The Competition and Markets Authority (CMA) proposed in October that it would form a price cap for preypayment meter (PPM) customers and have invited responses by 11 November.
The CMA said that “It is unacceptable that 4 million households on prepayment meters, many of them vulnerable, face higher bills than other energy customers” and this is why they hope to introduce the price cap.
On 11 November Fuel Poverty Action and supporters will deliver their response, contained in a tiny doll’s cap, to the CMA offices. Erika Lewis, Project Director, will meet us and receive it. For the full response, which is now gathering support from other organisations, see http://www.fuelpovertyaction.org.uk/ (“No minor cap . . .”)
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The proposed cap still leaves the poorest energy customers paying over £200 more than their better off neighbours – a tax on poverty. Prepayment meter customers typically pay £300 more. This would reduce that figure by just £75. If the discrimination against prepayment customers is “unacceptable”, why is it being maintained?
Ruth London of Fuel Poverty Action comments, “Perhaps the CMA expect everyone to welcome this proposal. But their little cap will not end the massive rip-off of prepayment users, who are often even worse off than other hard pressed energy customers. Prepayment customers pay up front and should have parity with customers paying by direct debit. In fact they should be compensated for years of paying extra, years during which many have gone cold, and many have gone hungry in order to keep the meter fed.”
The response will also be sent to Theresa May and to Business Secretary Greg Clark, who at Tory party conference promised to “deal with this problem” of energy giants milking their customers. FPA will ask, “Will you really challenge the industry now, or will you bring in measures like the CMA’s cap, that sound good but, in practice, leave us in the cold?”
Fuel Poverty Action’s response will include, among other points:
• Even if, as the CMA claim, PPMs cost more to administer, their proposal would still allow suppliers to take in an extra £160 profit per year per PPM customer: discrimination that was banned under the companies’ license conditions in 2009.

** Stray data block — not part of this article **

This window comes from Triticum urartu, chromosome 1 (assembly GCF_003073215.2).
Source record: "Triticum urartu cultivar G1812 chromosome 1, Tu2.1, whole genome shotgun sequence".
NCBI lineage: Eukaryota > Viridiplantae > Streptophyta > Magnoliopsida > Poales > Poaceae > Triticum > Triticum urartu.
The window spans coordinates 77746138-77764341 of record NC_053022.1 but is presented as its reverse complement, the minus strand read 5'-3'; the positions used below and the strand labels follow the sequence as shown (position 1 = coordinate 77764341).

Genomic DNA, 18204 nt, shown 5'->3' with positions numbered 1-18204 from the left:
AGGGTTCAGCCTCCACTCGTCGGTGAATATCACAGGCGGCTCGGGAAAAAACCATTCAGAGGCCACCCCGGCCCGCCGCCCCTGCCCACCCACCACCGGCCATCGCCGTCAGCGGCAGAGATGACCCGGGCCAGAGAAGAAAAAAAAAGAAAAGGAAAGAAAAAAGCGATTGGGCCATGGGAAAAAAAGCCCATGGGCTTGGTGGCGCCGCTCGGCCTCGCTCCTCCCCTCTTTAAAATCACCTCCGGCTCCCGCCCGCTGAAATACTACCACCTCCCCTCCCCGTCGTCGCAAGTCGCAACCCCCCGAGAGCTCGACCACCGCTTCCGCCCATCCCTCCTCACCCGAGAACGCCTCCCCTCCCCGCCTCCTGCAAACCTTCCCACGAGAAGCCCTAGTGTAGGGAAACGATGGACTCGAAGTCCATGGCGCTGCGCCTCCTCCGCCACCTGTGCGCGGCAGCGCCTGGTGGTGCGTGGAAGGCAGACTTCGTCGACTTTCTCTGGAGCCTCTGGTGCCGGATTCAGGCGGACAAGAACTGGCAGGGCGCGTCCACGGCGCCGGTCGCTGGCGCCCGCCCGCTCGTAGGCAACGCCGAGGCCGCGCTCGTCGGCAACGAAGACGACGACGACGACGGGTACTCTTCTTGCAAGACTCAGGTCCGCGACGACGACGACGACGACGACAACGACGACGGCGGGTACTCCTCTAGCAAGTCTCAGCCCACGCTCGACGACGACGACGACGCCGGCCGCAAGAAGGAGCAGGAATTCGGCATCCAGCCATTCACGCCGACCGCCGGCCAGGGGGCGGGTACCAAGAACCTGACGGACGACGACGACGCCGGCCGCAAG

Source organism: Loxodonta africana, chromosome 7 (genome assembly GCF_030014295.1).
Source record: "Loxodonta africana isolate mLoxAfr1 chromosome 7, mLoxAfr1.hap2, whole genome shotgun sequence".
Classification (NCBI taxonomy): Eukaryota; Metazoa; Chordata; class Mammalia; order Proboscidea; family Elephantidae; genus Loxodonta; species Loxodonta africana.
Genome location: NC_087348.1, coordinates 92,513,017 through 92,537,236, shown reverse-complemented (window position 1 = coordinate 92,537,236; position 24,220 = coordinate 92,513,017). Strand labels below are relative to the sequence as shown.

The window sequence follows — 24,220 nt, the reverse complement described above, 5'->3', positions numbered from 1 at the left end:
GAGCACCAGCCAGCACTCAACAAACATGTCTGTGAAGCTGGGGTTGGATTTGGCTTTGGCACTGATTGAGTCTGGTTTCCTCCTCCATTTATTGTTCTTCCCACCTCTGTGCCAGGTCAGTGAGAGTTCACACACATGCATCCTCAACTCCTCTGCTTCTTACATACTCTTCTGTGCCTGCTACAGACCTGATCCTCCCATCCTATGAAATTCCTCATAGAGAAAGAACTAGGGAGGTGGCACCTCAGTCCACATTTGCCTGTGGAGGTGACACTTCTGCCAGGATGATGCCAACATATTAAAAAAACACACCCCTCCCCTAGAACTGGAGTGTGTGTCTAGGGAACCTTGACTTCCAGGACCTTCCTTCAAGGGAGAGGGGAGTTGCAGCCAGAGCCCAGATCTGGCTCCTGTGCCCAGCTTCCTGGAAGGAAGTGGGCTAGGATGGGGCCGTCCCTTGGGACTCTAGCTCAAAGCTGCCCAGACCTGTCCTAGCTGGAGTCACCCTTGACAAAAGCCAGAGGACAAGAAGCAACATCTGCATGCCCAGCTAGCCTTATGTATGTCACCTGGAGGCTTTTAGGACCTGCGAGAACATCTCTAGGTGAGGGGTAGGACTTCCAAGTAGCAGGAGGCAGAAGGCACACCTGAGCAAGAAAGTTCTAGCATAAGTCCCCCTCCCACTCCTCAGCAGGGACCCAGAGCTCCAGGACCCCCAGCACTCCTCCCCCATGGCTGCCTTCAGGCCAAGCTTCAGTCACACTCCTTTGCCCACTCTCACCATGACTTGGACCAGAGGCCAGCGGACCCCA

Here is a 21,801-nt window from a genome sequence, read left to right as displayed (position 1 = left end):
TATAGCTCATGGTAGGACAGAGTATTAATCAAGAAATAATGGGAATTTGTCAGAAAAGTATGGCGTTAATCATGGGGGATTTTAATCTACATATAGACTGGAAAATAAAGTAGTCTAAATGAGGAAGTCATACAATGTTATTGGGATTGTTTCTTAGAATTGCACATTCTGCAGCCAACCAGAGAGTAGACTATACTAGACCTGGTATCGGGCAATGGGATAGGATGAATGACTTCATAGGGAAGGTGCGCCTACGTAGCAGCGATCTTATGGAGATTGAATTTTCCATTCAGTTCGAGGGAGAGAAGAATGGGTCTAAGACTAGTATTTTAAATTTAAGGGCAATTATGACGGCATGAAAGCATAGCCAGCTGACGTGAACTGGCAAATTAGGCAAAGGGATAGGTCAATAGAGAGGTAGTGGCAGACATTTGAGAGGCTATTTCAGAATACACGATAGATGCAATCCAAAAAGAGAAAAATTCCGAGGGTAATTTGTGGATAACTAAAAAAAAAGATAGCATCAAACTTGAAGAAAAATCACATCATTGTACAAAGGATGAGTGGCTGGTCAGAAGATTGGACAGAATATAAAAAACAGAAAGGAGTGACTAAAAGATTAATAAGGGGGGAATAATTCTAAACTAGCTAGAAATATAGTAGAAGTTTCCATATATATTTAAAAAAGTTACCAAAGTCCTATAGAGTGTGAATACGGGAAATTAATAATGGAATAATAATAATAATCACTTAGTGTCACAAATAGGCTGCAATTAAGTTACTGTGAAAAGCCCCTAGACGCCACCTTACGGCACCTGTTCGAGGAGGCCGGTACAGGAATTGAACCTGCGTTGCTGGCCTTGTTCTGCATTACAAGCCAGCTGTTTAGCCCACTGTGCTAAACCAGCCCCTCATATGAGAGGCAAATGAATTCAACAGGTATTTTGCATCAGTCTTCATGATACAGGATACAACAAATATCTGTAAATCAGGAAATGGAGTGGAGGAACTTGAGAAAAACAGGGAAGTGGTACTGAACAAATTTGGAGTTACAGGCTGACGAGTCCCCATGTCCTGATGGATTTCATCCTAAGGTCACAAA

• Prepayment meters are often forced on customers because of arrears, sometimes having their homes broken into to impose a PPM.
• Vulnerable customers are protected from having their power disconnected, at least in the winter and in many cases all year round. Yet PPM users are being disconnected all the time. When they cannot afford to top up, or are unable to get to a payment point, the power clicks off and they end up cold, in the dark, without refrigeration for food or medicines, and unable to charge their phones.
• PPMs are supposed to be a last resort to deal with arrears. But they are many firms’ preferred option – not surprising when they turn in such a profit.
• The CMA argue that setting the cap lower might not leave room for competition. After years of attempting and failing to make competition work in the domestic energy market, they are still more concerned about promoting competition than they are about people dying.
• The CMA calculate that in 2015 suppliers made £2 billion more profits than they would have if the market were working as it should, reflecting exploitation of people on prepayment meters or on credit meters with a standard variable tariff. That winter 15,000 people are estimated to have died because they could not afford to heat their homes.